Grace After Midnight
Felicia Pearson and David Ritz
Grand Central, Nov 13 2009, $13.99
In Baltimore, Felicia Pearson was born to a drug addict. Although the infant mortality rate is high for that class of baby, she survived overcoming illness. She was raised by foster parents who cared about her, but she could not accept their loving kindness. Instead she turned to the streets where she worked the crack trade under the tutelage of "Uncle" and "Father". At fifteen she killed a woman in self defense but spent several years behind bars. At the same time Uncle is killed street style and father goes to jail for life. Not wanting to emulate them any longer, upon parole Felicia accepts work on an assembly-line but her criminal past kept her from going straight. The Wire saved her in a Hollywood only happy ending as Felicia Pearson keeps the hope alive fueled by the regrets of the harm she had caused.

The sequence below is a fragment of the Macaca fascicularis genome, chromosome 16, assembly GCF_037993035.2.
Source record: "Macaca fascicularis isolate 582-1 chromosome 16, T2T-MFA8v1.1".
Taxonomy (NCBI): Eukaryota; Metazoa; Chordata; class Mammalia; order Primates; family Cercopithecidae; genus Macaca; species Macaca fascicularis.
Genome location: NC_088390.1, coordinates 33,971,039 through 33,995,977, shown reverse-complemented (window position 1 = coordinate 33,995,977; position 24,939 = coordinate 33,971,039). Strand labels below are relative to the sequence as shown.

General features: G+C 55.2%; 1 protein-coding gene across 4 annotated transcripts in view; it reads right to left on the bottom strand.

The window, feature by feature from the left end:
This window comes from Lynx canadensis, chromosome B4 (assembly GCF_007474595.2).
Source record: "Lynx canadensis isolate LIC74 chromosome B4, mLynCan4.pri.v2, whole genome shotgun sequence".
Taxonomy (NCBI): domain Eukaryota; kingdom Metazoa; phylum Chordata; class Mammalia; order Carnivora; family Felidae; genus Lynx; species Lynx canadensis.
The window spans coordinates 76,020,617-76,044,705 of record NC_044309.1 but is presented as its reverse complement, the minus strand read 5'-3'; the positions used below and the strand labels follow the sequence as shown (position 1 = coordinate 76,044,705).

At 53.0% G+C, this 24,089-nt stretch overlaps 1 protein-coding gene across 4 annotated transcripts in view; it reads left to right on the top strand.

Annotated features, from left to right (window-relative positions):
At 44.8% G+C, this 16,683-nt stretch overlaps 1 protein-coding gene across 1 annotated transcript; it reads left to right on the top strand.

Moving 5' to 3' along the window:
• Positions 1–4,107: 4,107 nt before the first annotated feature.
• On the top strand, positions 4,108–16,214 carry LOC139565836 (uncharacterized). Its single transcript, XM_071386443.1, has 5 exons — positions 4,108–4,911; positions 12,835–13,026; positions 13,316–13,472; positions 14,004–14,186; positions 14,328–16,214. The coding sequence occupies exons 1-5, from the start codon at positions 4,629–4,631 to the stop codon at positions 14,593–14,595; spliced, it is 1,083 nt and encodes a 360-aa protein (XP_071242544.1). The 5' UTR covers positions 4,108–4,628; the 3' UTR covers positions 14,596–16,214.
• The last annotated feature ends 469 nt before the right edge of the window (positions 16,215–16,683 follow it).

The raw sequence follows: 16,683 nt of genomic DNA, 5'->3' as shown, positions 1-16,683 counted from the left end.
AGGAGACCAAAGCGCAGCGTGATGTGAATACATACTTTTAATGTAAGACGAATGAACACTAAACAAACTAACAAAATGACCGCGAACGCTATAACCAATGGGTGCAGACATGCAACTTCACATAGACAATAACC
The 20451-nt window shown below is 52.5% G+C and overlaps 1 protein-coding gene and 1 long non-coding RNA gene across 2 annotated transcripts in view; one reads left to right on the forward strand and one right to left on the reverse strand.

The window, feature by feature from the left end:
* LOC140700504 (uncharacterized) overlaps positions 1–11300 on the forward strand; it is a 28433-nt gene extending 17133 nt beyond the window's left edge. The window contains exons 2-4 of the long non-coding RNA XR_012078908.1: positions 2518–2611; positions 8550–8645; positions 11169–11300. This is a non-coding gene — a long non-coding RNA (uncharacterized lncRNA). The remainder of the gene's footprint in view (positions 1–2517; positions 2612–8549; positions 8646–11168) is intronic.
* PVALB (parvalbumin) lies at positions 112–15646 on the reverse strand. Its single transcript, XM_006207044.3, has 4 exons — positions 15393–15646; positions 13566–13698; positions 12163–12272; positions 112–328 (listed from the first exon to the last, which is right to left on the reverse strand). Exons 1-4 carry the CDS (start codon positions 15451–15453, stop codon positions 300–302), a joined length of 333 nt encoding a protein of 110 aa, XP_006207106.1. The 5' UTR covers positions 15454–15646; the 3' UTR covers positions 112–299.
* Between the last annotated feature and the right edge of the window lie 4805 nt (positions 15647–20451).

This autobiography pulls no punches as Felicia Pearson tells her past with an open eyed honesty; not often seen in memoirs. Using street vernacular, Ms. Pearson leaves nothing to the imagination as she explains her street life childhood in spite of a loving foster mom and Pop. Profound and profane made even deeper by the street vernacular, Ms. Pearson has in deed come a long way from working the corners to Hollywood, but has not lost who she is. Grace After Midnight is inspiring for it’s in your face from the heart honesty.